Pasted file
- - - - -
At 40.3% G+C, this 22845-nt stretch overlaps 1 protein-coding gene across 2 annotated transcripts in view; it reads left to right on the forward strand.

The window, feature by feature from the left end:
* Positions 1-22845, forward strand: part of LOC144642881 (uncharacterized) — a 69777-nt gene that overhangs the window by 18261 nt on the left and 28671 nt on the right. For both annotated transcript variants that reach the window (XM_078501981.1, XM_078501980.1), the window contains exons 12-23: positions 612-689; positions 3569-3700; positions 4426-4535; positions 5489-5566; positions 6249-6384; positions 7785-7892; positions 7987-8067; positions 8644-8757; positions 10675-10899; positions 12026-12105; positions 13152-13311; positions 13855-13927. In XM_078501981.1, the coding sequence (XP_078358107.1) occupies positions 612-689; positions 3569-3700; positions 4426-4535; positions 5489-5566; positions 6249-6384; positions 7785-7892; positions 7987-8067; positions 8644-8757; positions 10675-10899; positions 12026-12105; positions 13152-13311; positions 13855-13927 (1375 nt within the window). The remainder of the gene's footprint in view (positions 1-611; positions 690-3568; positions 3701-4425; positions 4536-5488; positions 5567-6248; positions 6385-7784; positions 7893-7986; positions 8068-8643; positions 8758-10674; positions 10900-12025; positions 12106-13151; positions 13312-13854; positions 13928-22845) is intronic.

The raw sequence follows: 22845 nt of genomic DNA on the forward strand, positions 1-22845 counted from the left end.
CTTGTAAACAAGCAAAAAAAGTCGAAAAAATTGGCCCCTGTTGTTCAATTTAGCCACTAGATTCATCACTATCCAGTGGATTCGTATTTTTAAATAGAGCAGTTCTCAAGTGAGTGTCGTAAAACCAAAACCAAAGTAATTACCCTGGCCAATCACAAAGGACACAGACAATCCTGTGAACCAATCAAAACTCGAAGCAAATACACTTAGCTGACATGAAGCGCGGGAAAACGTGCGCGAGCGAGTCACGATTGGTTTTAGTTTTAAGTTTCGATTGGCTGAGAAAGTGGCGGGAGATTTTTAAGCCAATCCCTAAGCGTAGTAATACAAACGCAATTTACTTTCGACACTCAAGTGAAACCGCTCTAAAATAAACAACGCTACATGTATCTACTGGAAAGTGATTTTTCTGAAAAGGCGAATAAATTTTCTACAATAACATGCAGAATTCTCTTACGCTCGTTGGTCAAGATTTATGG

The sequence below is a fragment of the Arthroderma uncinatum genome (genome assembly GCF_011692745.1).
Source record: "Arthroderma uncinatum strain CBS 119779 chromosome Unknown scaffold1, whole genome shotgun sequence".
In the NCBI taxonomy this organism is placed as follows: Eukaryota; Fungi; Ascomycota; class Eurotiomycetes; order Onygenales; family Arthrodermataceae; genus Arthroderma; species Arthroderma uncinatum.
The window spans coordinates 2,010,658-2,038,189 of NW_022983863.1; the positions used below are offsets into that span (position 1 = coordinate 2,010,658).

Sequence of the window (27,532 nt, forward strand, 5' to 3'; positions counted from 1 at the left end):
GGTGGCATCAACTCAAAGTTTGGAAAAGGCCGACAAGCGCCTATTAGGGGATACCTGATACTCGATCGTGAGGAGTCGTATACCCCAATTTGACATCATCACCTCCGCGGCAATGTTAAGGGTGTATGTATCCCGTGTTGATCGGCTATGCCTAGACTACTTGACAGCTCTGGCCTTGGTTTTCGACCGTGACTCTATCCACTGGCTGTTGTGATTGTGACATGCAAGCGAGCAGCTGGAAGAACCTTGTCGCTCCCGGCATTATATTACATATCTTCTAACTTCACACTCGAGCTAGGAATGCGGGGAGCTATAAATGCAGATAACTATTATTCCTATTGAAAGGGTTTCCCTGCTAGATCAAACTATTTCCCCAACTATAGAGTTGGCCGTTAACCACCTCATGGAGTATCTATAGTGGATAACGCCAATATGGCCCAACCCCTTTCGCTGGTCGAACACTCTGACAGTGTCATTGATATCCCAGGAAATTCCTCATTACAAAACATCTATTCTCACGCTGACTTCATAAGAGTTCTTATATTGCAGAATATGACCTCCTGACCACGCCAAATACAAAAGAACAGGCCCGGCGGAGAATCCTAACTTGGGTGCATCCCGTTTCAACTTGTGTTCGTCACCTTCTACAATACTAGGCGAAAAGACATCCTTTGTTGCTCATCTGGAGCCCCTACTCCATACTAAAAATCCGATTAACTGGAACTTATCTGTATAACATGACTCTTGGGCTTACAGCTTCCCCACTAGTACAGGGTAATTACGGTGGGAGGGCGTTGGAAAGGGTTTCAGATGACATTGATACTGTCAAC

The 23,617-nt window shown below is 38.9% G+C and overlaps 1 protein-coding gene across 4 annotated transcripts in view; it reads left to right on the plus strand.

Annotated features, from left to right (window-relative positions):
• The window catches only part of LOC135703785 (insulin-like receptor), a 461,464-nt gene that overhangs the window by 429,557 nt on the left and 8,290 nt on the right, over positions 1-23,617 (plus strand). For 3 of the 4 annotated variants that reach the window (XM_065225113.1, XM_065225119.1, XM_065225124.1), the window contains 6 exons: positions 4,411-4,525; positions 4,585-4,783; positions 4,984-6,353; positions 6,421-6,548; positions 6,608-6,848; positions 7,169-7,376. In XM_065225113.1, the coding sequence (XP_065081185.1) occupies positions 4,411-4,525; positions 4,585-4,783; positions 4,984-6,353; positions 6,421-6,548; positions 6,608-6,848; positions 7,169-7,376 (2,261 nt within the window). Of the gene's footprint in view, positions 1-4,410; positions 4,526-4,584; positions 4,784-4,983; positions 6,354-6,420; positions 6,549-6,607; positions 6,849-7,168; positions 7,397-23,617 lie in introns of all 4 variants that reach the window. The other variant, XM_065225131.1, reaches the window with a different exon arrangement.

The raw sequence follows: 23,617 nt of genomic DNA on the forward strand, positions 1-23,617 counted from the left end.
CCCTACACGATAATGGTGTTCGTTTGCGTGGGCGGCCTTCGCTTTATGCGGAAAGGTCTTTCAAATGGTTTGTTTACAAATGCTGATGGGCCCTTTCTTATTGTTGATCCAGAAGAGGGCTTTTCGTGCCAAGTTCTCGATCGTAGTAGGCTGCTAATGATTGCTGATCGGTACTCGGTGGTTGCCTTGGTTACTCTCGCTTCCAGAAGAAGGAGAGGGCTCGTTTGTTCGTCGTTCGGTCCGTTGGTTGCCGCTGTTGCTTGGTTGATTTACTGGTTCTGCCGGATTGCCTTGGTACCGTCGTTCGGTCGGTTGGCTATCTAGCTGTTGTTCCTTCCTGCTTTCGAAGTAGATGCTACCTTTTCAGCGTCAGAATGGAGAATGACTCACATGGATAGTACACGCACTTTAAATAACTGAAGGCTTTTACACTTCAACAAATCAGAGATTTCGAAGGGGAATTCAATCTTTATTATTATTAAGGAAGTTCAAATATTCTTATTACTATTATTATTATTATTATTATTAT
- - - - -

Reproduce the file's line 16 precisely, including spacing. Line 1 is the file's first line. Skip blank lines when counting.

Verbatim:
CCCTACACGATAATGGTGTTCGTTTGCGTGGGCGGCCTTCGCTTTATGCGGAAAGGTCTTTCAAATGGTTTGTTTACAAATGCTGATGGGCCCTTTCTTATTGTTGATCCAGAAGAGGGCTTTTCGTGCCAAGTTCTCGATCGTAGTAGGCTGCTAATGATTGCTGATCGGTACTCGGTGGTTGCCTTGGTTACTCTCGCTTCCAGAAGAAGGAGAGGGCTCGTTTGTTCGTCGTTCGGTCCGTTGGTTGCCGCTGTTGCTTGGTTGATTTACTGGTTCTGCCGGATTGCCTTGGTACCGTCGTTCGGTCGGTTGGCTATCTAGCTGTTGTTCCTTCCTGCTTTCGAAGTAGATGCTACCTTTTCAGCGTCAGAATGGAGAATGACTCACATGGATAGTACACGCACTTTAAATAACTGAAGGCTTTTACACTTCAACAAATCAGAGATTTCGAAGGGGAATTCAATCTTTATTATTATTAAGGAAGTTCAAATATTCTTATTACTATTATTATTATTATTATTATTAT